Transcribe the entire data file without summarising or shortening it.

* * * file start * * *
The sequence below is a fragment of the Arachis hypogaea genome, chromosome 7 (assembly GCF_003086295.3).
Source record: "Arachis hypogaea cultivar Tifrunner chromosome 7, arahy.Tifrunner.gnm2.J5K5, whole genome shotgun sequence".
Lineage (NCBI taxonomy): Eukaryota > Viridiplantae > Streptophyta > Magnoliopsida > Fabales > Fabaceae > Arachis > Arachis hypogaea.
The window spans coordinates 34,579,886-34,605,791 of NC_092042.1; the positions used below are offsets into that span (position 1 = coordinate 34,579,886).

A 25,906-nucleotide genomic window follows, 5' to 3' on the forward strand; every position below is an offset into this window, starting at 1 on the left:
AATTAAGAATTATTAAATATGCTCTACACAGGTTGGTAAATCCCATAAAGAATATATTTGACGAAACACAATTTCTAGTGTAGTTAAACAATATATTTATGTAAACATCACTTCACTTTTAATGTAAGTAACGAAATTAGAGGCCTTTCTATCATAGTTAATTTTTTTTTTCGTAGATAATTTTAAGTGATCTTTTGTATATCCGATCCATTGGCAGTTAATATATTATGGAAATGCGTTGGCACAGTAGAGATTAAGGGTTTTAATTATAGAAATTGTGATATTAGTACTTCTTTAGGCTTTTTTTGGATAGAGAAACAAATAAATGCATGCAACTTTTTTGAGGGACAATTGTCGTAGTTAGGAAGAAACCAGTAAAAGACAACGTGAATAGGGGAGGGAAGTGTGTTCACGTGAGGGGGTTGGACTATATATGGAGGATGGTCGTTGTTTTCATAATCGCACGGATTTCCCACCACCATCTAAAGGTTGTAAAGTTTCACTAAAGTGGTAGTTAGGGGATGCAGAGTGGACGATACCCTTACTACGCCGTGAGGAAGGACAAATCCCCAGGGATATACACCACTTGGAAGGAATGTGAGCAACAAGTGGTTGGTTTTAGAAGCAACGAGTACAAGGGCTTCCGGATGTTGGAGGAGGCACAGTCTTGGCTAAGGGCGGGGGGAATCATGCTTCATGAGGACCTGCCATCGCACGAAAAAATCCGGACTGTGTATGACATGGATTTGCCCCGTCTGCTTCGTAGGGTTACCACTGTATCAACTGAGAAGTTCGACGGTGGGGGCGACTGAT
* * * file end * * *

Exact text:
The sequence below is a fragment of the Arachis hypogaea genome, chromosome 7 (assembly GCF_003086295.3).
Source record: "Arachis hypogaea cultivar Tifrunner chromosome 7, arahy.Tifrunner.gnm2.J5K5, whole genome shotgun sequence".
Lineage (NCBI taxonomy): Eukaryota > Viridiplantae > Streptophyta > Magnoliopsida > Fabales > Fabaceae > Arachis > Arachis hypogaea.
The window spans coordinates 34,579,886-34,605,791 of NC_092042.1; the positions used below are offsets into that span (position 1 = coordinate 34,579,886).

A 25,906-nucleotide genomic window follows, 5' to 3' on the forward strand; every position below is an offset into this window, starting at 1 on the left:
AATTAAGAATTATTAAATATGCTCTACACAGGTTGGTAAATCCCATAAAGAATATATTTGACGAAACACAATTTCTAGTGTAGTTAAACAATATATTTATGTAAACATCACTTCACTTTTAATGTAAGTAACGAAATTAGAGGCCTTTCTATCATAGTTAATTTTTTTTTTCGTAGATAATTTTAAGTGATCTTTTGTATATCCGATCCATTGGCAGTTAATATATTATGGAAATGCGTTGGCACAGTAGAGATTAAGGGTTTTAATTATAGAAATTGTGATATTAGTACTTCTTTAGGCTTTTTTTGGATAGAGAAACAAATAAATGCATGCAACTTTTTTGAGGGACAATTGTCGTAGTTAGGAAGAAACCAGTAAAAGACAACGTGAATAGGGGAGGGAAGTGTGTTCACGTGAGGGGGTTGGACTATATATGGAGGATGGTCGTTGTTTTCATAATCGCACGGATTTCCCACCACCATCTAAAGGTTGTAAAGTTTCACTAAAGTGGTAGTTAGGGGATGCAGAGTGGACGATACCCTTACTACGCCGTGAGGAAGGACAAATCCCCAGGGATATACACCACTTGGAAGGAATGTGAGCAACAAGTGGTTGGTTTTAGAAGCAACGAGTACAAGGGCTTCCGGATGTTGGAGGAGGCACAGTCTTGGCTAAGGGCGGGGGGAATCATGCTTCATGAGGACCTGCCATCGCACGAAAAAATCCGGACTGTGTATGACATGGATTTGCCCCGTCTGCTTCGTAGGGTTACCACTGTATCAACTGAGAAGTTCGACGGTGGGGGCGACTGAT